Oops! No Alexandria Jones post this week. My writing time has been overtaken by the monster school supply catalog (“Mom, haven’t you ordered my books yet?!“) and by yesterday’s co-op planning meeting and today’s 13 (so far!) follow up emails.

Planning a homeschool co-op is a little bit like juggling kittens. No matter how careful you are, something is going to get scratched. Several of the classes I was hoping for did not draw enough interest in the public polling, but of those that remain, I would like my students to study:

dd#1 — drama, photography, sewing, Spanish, writing, guitar, and biology lab
ds — drama, photography, writing, Spanish, guitar, PE/health, and maybe biology
dd#2 — art, sewing, cooking, music, science, and maybe PE/health
[Wouldn’t you know it, not a single one of my kids wants to take any of their mom’s math classes. :) ]

Problem:
We only offer three class periods. And dd#1 plans to teach karate during one of those time slots.

Well, whatever else works or doesn’t work out, I sure hope we can get the lady who took these pictures to teach that photography class.


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Handshake_(Workshop_Cologne_'06)

Skit: The Handshake Problem

[Feature photo above by Tobias Wolter (CC-BY-SA-3.0) via Wikimedia Commons.]

If seven people meet at a party, and each person shakes the hand of everyone else exactly once, how many handshakes are there in all?

In general, if n people meet and shake hands all around, how many handshakes will there be?

Our homeschool co-op held an end-of-semester assembly. Each class was supposed to demonstrate something they had learned. I threatened to hand out a ten question pop quiz on integer arithmetic, but instead my pre-algebra students presented this skit. You may adjust the script to fit the available number of players.

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Story Problem Challenge Revisited

Well, I didn’t get any takers with the last story problem challenge. But school is in full session now, and we’re doing story problems in Math Club this Friday, so I thought I’d try again.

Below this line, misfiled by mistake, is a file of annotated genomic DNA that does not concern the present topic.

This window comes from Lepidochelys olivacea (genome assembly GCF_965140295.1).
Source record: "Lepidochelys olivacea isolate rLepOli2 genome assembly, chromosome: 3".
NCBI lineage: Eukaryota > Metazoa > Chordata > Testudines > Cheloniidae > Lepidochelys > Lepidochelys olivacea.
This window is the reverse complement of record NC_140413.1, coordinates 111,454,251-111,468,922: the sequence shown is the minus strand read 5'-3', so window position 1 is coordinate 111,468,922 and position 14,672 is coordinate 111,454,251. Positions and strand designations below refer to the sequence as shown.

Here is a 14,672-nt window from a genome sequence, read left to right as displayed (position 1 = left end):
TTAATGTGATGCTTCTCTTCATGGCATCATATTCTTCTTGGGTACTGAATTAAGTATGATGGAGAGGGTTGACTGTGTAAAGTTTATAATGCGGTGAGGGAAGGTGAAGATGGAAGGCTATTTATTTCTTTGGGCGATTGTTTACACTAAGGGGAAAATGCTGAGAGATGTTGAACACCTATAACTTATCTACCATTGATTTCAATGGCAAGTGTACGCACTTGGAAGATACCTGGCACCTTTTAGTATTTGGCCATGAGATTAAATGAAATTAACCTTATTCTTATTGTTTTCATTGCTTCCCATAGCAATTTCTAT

Here’s the challenge: Can you and your students make up some original math problems?

In Math Club, we always start by reading part of the book Math by Kids for inspiration. I can’t print those stories here, however, because of copyright rules, so I’ll share some of the stories my past students have made, arranged in roughly increasing order of difficulty. After you solve a couple of these problems with your children, encourage them to try making some of their own.

And please, share their gems with us!

Update

The problems below are now available as a printable handout: Story Problem Challenge.

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Set Daily Puzzle

The spring semester of homeschool co-op classes starts tomorrow, and I still have a couple of handouts to prepare and several pages of notes to go over in preparation. So naturally, I find myself flitting from here to there on my computer, browsing new links and cleaning out the old.

As the saying goes:

“I used to be an amateur crastinator, but now I’ve turned pro.”

In a dusty pile of long-neglected bookmarks, I rediscovered this treasure:

Set Daily Puzzle

I love this game!


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Math Quotes III: Five out of Four People

[Rescued from my old blog.]

I’ve been procrastinating my preparations for co-op classes this week, but I think I’m ready. I almost forgot the scissors, but now I have them in my bag, so we will be able to cut the “infinite pizza” pieces. And I have two fun quotes for the blackboard: